But the second reason is probably stronger, from a political point of view. It's that Julius Malema would promise to implement a wealth tax at twice whatever the ANC promises. As unrealistic as it may be, Malema could still score a significant victory, and many votes, with a promise like that. On the other hand, there's also a threat of the ANC losing the suburbs for a generation; nothing would push urban and suburban black voters into the arms of the Democratic Alliance more quickly than being told they have to pay such a thing.

But perhaps the most fascinating commission to report back was the Communications Commission. Its chairperson, Lindiwe Zulu, explained how delegates had resolved (again) to ask Parliament to investigate the feasibility of a Media Appeals Tribunal, but in line with Constitution. If you're suddenly having an urge to start partying like it's 2007, that's because the Polokwane Conference resolved exactly the same thing. The idea has not been taken off the table. However, Zulu then followed it up with this unbelievable quote: "We are saying, we want to deal with the negative narrative, and part of the way we can do it is to finalise this idea of the Media Tribunal."

In other words, to stop the "negative narrative", the ANC wants newspapers to be regulated.

That really is madness. It's basically saying stop reporting on us in negative light or we'll do our best to stop you from reporting at all. It's a quote that's most likely come back and haunt Zulu one day.

That said, this idea is about to celebrate its eighth birthday and it has still not been implemented. And while it would feel realistic for the South African news media to panic just a bit about it, the reality is that there will be serious difficulty in turning this idea into a reality: the opposition to it would be fierce and from just about every sector of society, save perhaps the media houses under the influence, or direct control, of the ANC and its deployees. And it would certainly meet with a significant legal challenge that it would likely lose in the Constitutional Court.

Zulu's commission's statement on the issue of the SABC was just fascinating. It wants "accountability and stability" at the public broadcaster, it wants the government to intervene, it wants there to be an end to the chaos, it wants "those who are deployed in government" to take strong action. And of course his name wasn't mentioned, but it was all about Hlaudi Motsoeneng.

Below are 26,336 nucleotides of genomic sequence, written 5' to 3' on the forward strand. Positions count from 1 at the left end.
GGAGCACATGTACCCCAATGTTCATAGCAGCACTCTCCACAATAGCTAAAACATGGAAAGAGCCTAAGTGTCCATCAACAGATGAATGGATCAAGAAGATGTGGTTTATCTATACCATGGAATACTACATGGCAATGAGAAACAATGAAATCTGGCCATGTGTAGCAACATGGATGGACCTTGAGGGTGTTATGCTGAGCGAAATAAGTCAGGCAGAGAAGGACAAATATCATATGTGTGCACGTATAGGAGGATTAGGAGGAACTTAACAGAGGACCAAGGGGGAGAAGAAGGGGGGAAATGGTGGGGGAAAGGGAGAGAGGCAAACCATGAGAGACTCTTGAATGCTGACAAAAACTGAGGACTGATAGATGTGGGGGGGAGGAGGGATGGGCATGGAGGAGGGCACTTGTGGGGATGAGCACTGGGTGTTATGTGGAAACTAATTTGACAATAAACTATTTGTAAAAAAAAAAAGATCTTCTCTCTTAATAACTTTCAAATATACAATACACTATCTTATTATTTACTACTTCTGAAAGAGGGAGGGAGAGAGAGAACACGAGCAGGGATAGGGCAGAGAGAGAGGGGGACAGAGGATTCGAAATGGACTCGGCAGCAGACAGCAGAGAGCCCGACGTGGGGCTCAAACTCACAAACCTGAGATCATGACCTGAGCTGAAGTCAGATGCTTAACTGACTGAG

Then, in the same breath, the party also wants to force the government to change the decision about digital terrestrial television. This is a complex area, but in short, government has decided to go with unencrypted digital television. Broadcaster e-tv says this will weaken it in the longer run, because it will not be able to protect its content from piracy, which means it won't be able to buy good content, which means its product, and its news bulletins, will suffer. At the same time, the SABC and the public protector's favourite Motsoeneng have strongly backed un-encrypted signals. At the same time, Motsoeneng has signed that huge deal with MultiChoice, which appears to stand to gain hugely from a decision to go the un-encrypted route (basically, MultiChoice would still be able to protect its content, while free-to-air competitors would not). Now, Telecommunications Minister Siyabonga Cwele, who belongs to this commission, says we can't have a situation where some people benefit, and where the public broadcaster has been "captured" by capitalists.

The person responsible for both the SABC mess and this digital television decision is Communications Minister Faith Muthambi. She is the person the party is demanding take action. Where was she while the commission was discussing all this? In the commission. The flies must have had fun.

In 2012, the Mangaung Conference resolved by acclamation to implement the National Development Plan. We're still waiting

All in all, the ANC delegates who came to discuss policy had a busy time. But, as always in the ANC, a decision taken at a conference isn't even really the beginning. It's the implementation that's the problem, and now the battlefield moves there. Onward to 2016. DM

Photo: South African President Jacob Zuma gestures as he speaks during the African National Congress (ANC) final mass election rally in Soweto, Johannesburg, South Africa, 04 May 2014. EPA/IHSAAN HAFFEJEE.

  • Stephen Grootes
    Grootes for DM.jpg
    Stephen Grootes

    Grootes is the host of the Midday Report on 702 and Cape Talk, and the Senior Political Correspondent for Eyewitness News. He's been part of the political hack pack since before the Polokwane Tsunami, and covers politics in a slightly obsessive manner. Those who love him have recommended help for his politics addiction. He quotes Amy Winehouse.

  • South Africa